GG: I saw the show in New York on my honeymoon 25 years ago. I’ve always been a fan of The Who, so to hear that music brought to life and not watered down was just amazing. It’s been on my bucket list since then and I never really figured I would get a chance to do it.  What excited me most was the challenge of doing justice to the music and spectacle that the production requires while spending time on the deeper meanings.

MB: Did you come into this with preconceptions about how it needed to be done?

GG: Yes, I had some general ideas about staging and more specific thoughts around character moments. Ultimately, though, the show found its own shape as the process went on and the cast and designers added their own ideas.

MB: Tell me about the design and artistic team  you’ve assembled for the show.

GG: I have to start with Diane Campagna, who did not hold back with the choreography. It’s incredible. She really pushed the cast and they rose to the challenge. Alex Tirrell is our music director. I was lucky to get him as he’s so busy (because he’s so good). He’s done great work with the cast and the band. Oh! The band! Alex has assembled a kick-ass pit including Buddy Procopio on drums, Chris Caduto on bass, Ben Tirrell and Matt Lombardi on guitar and John Brennan on keyboard. They are really looking forward to getting their Who on.

Bristol Theatre Company’s Abbi-Jo Francis  has done one heck of a job costuming a large cast with a show that spans the ’40s through the ’60s, and Dena Vezina has assembled some amazing looking props (wait until you see the special medical chair). New to the group, but not new to me, are my friends Dean Palmer (lights) and Joe O’Dea (set) who are two long-time friends and gifted designers. The look of this show has dropped the jaw of everyone who has seen it.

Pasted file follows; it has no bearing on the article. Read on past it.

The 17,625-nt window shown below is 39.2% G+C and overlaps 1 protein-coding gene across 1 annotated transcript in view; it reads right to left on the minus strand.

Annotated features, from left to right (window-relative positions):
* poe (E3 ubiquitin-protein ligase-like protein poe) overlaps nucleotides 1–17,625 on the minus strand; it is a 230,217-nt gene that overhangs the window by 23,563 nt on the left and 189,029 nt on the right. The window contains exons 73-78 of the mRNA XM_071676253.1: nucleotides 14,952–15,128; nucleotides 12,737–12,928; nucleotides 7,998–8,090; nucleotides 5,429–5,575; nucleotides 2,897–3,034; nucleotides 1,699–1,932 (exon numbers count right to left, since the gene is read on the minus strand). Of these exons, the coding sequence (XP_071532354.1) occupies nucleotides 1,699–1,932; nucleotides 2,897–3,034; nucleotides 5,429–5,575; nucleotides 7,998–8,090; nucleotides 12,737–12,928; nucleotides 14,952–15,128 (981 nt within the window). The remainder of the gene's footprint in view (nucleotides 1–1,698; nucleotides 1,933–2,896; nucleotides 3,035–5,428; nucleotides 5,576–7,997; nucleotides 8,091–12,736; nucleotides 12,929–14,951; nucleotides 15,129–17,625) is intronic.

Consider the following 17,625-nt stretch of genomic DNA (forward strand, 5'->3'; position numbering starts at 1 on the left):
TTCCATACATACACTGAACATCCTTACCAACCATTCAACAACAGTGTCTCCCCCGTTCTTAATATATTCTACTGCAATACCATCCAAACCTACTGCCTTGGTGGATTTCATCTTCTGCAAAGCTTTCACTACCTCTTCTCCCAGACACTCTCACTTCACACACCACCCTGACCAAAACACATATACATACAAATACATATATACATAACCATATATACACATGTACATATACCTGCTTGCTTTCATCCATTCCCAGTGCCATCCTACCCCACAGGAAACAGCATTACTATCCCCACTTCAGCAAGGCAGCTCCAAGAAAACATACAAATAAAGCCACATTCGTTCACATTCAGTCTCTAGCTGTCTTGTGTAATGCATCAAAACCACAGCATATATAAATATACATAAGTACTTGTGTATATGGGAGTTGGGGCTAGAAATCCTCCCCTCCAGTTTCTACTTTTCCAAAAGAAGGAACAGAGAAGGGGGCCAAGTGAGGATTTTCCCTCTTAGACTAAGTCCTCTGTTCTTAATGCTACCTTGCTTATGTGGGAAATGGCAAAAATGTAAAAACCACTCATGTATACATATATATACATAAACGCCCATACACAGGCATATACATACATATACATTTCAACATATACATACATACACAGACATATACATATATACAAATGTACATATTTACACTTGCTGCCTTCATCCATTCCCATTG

MB: Does the resurgence of pinball in today’s hipster culture play into this at all?

GG: If the fine collection of artisanal cheeses in the lobby are any indication, then I would say yes.

MB: Speaking of hipsters, did you know that there’s a Who’s Tommy pinball machine based on the original Broadway production? I checked the likely places around RI — Shelter Arcade Bar and Free Play Arcade — and am sad to report they do not have it.

GG: There was also a Captain Fantastic Pinball machine based on Elton John’s character in the movie. I couldn’t find that one either. I was a little disappointed as I already have the giant shoes.

The Who’s Tommy takes the stage November 9-11 & 15-17, 2018 at Bristol Theatre Company, with performances at the Reynolds Arts & Wellness Center, 235 High St, Bristol.

 Directed by Greg Geer and featuring choreography by Diane Campagna,  musical direction by Alex Tirrell, set design by Joe O’Dea, lighting design by Dean Palmer, costume design by Abbi-Jo Francis, and properties designed by Dena Vezina. The cast includes: Mike Daniels as Tommy, Julian Trilling  as Mrs. Walker, Kevin Silva as Captain Walker, Mark Carter as Uncle Ernie, Zachary Smallwood as Cousin Kevin Katie Silva as The Gypsy (Acid Queen.) Young actors Myles Napolitano & Logan Cabral play Tommy at different ages and the ensemble features Bill Bullard, Fay Bullard, Hawker Cassidy, Jodi Cusack, Brian Francis, C.J. Gerhard, Marcianne Kristof, Kara Rocha, John Sheppard, Dylan J. Soares, Leslie Racine Vasquez, Olivia Vezina, Taylor Vogl and Joe Wilkicki. Musicians Buddy Procopio on drums, Chris Caduto on bass, Ben Tirrell and Matt Lombardi on guitar, and John Brennan on keyboard make up the pit band.

 

Tickets are available online at www.bristoltheatrecompany.org for $20 adults and $17 students and seniors. Admission is also available at the door for $25. If you haven’t already gathered, the show does contain adult content that the theater advises may not be suitable for children under 12.